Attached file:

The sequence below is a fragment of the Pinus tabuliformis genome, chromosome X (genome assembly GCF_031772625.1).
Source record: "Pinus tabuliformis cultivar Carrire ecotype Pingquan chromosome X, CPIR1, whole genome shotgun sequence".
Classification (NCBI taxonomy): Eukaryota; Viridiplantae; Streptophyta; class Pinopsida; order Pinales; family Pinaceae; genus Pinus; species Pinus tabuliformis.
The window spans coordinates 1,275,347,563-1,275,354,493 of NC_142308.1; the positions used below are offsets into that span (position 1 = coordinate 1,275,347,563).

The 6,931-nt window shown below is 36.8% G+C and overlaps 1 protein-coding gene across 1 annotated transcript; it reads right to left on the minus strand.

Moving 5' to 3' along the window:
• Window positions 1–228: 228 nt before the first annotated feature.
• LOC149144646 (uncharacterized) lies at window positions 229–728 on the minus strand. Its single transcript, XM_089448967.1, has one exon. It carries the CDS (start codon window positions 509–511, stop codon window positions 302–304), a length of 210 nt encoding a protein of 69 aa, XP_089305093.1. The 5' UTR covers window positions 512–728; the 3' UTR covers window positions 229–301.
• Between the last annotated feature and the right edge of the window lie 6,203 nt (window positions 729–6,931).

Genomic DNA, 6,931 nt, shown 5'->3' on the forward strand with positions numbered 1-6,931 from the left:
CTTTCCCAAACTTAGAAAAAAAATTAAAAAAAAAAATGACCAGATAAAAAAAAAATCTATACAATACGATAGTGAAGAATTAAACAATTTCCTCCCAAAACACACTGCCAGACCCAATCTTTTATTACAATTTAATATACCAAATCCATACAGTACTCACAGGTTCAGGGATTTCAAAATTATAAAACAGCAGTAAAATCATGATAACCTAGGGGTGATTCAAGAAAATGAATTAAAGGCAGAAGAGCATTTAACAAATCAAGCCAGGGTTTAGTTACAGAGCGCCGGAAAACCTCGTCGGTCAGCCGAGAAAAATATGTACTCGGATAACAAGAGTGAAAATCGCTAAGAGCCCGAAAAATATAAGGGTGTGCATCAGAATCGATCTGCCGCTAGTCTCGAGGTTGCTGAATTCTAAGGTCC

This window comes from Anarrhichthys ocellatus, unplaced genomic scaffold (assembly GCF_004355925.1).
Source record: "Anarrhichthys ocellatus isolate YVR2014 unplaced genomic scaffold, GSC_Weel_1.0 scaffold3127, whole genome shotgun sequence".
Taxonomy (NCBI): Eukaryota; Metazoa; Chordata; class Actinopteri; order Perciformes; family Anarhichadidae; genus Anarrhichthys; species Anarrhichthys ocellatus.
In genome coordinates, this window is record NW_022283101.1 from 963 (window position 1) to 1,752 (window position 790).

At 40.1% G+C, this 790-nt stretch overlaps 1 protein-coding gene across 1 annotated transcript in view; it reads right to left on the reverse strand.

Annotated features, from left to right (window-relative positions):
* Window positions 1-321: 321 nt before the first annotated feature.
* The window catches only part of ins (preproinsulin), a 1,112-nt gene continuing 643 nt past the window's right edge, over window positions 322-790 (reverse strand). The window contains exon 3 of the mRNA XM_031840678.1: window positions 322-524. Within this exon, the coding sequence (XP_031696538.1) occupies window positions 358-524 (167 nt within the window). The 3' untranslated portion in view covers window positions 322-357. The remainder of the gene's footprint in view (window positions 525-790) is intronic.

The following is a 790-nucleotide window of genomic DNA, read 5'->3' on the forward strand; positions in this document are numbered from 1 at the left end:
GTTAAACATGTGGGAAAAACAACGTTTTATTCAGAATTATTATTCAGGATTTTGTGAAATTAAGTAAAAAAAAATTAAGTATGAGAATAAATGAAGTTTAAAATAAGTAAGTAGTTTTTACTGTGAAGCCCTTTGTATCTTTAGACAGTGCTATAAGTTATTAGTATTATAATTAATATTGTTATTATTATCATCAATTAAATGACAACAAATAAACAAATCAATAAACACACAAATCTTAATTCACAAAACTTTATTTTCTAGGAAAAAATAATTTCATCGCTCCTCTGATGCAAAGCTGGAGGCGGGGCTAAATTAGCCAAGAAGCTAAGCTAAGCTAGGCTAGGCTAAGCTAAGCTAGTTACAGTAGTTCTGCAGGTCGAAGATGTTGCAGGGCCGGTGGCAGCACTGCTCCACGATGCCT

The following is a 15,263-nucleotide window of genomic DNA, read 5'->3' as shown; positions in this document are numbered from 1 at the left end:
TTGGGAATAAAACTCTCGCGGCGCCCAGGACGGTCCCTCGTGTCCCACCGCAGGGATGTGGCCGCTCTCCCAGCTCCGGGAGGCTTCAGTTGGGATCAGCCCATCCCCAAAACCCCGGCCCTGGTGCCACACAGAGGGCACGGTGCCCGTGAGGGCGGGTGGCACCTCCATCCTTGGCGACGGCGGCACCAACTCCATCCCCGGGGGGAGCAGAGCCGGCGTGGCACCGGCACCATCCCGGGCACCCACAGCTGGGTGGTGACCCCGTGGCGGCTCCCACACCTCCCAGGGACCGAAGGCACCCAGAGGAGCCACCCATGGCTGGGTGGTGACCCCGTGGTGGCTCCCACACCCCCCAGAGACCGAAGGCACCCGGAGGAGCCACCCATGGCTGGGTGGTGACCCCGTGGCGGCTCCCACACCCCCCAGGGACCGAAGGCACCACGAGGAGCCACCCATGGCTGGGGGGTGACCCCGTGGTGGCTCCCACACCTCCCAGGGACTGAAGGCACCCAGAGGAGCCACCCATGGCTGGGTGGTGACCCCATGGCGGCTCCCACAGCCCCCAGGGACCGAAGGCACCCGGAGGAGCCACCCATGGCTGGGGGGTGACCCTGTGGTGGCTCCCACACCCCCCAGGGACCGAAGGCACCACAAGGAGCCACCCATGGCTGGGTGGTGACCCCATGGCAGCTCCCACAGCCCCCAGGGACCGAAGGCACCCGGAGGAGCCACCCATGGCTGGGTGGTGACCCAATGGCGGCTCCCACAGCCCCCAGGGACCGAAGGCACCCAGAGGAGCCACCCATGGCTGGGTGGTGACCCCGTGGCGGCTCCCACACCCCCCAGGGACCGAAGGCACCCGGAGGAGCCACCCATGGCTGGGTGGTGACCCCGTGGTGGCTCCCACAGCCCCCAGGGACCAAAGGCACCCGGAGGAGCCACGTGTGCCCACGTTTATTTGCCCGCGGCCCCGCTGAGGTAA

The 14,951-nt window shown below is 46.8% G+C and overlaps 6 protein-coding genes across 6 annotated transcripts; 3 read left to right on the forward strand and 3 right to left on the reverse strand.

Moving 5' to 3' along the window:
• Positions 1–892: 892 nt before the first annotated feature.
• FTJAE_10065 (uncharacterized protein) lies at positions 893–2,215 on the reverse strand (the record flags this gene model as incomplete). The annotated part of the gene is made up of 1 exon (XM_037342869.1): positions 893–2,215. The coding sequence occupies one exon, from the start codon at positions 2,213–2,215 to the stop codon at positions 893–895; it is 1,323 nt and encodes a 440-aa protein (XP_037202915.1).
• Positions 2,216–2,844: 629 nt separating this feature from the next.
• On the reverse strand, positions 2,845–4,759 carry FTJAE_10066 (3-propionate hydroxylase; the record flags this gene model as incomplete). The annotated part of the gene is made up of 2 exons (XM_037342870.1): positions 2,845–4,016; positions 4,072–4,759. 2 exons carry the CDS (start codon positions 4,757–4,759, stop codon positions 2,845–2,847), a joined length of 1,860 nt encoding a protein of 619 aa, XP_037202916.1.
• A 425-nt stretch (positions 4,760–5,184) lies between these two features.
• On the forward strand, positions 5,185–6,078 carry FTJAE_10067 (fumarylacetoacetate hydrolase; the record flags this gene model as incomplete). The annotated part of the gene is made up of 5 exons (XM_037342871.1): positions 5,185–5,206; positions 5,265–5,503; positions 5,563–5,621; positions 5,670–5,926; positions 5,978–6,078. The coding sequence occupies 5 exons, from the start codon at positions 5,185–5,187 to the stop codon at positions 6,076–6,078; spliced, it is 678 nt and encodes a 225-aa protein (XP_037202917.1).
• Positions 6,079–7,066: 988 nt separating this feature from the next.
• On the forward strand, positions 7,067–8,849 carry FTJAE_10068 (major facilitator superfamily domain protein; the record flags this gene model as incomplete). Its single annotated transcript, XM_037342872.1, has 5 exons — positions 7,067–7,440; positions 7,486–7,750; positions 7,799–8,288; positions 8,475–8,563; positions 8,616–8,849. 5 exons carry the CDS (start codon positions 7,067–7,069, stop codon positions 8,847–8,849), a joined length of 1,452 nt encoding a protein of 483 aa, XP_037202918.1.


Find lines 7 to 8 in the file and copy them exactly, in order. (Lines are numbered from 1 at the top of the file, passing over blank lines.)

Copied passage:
• Window positions 1–228: 228 nt before the first annotated feature.
• LOC149144646 (uncharacterized) lies at window positions 229–728 on the minus strand. Its single transcript, XM_089448967.1, has one exon. It carries the CDS (start codon window positions 509–511, stop codon window positions 302–304), a length of 210 nt encoding a protein of 69 aa, XP_089305093.1. The 5' UTR covers window positions 512–728; the 3' UTR covers window positions 229–301.